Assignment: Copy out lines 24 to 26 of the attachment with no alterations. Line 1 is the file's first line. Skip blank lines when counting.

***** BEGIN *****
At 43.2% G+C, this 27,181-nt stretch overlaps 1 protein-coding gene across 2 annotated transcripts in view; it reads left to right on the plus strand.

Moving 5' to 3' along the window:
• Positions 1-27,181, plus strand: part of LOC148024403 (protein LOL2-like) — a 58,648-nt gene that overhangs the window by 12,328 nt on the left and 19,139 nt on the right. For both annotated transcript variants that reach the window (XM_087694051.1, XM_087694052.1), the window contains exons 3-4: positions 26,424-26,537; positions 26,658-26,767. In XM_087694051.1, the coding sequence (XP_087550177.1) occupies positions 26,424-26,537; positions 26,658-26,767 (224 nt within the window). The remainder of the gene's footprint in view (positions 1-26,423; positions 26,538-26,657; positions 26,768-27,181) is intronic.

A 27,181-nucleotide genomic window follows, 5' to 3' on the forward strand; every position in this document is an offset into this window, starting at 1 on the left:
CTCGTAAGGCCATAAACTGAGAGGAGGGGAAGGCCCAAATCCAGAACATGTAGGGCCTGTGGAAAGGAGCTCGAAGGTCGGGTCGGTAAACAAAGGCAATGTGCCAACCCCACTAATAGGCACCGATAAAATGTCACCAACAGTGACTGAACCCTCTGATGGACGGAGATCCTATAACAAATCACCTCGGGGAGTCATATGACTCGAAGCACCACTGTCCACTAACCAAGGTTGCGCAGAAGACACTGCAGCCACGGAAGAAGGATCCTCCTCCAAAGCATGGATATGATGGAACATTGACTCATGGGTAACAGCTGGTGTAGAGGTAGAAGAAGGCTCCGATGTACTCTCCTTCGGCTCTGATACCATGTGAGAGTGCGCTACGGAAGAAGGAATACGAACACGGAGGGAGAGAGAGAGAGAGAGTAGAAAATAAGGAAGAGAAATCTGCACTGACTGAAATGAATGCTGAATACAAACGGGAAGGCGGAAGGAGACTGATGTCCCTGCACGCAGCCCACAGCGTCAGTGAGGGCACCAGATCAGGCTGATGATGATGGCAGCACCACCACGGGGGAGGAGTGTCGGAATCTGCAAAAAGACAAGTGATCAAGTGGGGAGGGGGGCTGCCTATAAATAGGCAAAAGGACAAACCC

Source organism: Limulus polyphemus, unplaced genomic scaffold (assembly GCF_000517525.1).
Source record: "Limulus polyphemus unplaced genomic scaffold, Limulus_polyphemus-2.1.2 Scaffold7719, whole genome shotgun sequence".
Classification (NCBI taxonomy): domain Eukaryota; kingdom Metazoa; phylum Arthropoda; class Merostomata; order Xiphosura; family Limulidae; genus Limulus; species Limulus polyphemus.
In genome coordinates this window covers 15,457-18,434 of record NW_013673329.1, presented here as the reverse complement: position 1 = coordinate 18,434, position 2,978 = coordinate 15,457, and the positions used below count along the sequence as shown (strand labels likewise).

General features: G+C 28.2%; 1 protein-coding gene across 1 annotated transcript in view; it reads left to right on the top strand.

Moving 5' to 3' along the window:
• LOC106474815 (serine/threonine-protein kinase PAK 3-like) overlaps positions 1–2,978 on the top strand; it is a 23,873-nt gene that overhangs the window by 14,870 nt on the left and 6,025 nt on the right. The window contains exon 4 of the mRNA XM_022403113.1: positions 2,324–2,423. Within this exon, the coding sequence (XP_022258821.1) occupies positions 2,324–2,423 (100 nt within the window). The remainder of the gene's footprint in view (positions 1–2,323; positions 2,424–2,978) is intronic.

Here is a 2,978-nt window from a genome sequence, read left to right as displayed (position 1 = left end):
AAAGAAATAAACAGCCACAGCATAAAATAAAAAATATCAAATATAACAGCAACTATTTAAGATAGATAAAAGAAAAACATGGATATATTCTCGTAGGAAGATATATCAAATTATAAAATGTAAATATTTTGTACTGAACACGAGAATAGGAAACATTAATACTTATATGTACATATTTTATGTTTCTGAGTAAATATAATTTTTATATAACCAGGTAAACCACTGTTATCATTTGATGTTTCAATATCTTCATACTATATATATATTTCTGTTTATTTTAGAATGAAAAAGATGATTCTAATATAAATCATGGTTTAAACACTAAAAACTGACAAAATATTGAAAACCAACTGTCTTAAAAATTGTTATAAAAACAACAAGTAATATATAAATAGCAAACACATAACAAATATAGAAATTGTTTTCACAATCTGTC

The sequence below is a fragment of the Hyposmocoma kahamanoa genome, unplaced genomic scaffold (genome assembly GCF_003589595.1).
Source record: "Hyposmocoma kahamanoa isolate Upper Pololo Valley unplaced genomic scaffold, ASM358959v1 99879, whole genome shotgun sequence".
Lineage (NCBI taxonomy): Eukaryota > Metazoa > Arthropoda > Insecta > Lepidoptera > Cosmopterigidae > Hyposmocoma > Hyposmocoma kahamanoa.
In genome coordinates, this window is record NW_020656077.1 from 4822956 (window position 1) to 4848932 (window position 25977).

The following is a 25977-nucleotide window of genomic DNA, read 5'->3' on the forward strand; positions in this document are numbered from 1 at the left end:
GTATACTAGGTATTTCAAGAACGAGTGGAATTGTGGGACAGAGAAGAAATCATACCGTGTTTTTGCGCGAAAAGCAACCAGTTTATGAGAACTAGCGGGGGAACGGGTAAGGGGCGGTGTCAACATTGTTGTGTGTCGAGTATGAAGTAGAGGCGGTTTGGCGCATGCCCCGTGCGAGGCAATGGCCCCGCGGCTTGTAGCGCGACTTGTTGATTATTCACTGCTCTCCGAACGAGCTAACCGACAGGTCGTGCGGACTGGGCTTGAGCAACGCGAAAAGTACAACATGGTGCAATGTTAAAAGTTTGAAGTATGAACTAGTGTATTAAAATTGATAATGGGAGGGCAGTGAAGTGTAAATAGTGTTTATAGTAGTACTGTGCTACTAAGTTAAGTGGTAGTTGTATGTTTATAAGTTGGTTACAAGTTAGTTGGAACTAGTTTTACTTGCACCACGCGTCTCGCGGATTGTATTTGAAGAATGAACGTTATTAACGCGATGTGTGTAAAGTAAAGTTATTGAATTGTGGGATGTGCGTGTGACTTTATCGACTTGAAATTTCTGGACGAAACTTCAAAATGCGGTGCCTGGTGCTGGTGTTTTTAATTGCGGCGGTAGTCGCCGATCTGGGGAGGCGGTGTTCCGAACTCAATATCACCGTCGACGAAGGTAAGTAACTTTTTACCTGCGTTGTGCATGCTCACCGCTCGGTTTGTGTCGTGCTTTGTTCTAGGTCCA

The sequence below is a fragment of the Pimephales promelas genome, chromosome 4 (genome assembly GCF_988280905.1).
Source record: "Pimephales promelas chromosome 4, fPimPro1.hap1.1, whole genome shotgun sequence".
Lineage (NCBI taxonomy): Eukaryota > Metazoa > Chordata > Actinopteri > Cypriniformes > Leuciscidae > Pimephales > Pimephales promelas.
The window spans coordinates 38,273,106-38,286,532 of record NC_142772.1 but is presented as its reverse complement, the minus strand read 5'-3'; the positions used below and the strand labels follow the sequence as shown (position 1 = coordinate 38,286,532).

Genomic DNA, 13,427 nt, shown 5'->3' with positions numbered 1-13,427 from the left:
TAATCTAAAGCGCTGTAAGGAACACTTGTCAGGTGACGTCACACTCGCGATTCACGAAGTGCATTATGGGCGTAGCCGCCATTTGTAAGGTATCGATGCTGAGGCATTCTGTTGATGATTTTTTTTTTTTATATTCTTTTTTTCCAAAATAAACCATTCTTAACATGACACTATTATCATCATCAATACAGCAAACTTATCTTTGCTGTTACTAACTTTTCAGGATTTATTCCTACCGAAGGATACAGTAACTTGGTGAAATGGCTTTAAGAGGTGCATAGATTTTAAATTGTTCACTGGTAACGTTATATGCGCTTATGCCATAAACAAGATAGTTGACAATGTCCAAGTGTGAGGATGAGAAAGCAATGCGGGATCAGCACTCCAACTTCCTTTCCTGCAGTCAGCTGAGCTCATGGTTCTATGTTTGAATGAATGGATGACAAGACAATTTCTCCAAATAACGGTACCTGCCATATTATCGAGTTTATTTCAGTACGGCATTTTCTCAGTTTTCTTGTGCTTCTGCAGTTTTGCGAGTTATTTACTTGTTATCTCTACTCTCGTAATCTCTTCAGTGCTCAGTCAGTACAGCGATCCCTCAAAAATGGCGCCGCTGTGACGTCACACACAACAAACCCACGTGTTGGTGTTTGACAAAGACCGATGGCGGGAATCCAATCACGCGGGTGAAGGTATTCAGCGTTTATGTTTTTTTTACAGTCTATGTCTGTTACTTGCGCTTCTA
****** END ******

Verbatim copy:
The window spans coordinates 38,273,106-38,286,532 of record NC_142772.1 but is presented as its reverse complement, the minus strand read 5'-3'; the positions used below and the strand labels follow the sequence as shown (position 1 = coordinate 38,286,532).

Genomic DNA, 13,427 nt, shown 5'->3' with positions numbered 1-13,427 from the left:
TAATCTAAAGCGCTGTAAGGAACACTTGTCAGGTGACGTCACACTCGCGATTCACGAAGTGCATTATGGGCGTAGCCGCCATTTGTAAGGTATCGATGCTGAGGCATTCTGTTGATGATTTTTTTTTTTTATATTCTTTTTTTCCAAAATAAACCATTCTTAACATGACACTATTATCATCATCAATACAGCAAACTTATCTTTGCTGTTACTAACTTTTCAGGATTTATTCCTACCGAAGGATACAGTAACTTGGTGAAATGGCTTTAAGAGGTGCATAGATTTTAAATTGTTCACTGGTAACGTTATATGCGCTTATGCCATAAACAAGATAGTTGACAATGTCCAAGTGTGAGGATGAGAAAGCAATGCGGGATCAGCACTCCAACTTCCTTTCCTGCAGTCAGCTGAGCTCATGGTTCTATGTTTGAATGAATGGATGACAAGACAATTTCTCCAAATAACGGTACCTGCCATATTATCGAGTTTATTTCAGTACGGCATTTTCTCAGTTTTCTTGTGCTTCTGCAGTTTTGCGAGTTATTTACTTGTTATCTCTACTCTCGTAATCTCTTCAGTGCTCAGTCAGTACAGCGATCCCTCAAAAATGGCGCCGCTGTGACGTCACACACAACAAACCCACGTGTTGGTGTTTGACAAAGACCGATGGCGGGAATCCAATCACGCGGGTGAAGGTATTCAGCGTTTATGTTTTTTTTACAGTCTATGTCTGTTACTTGCGCTTCTA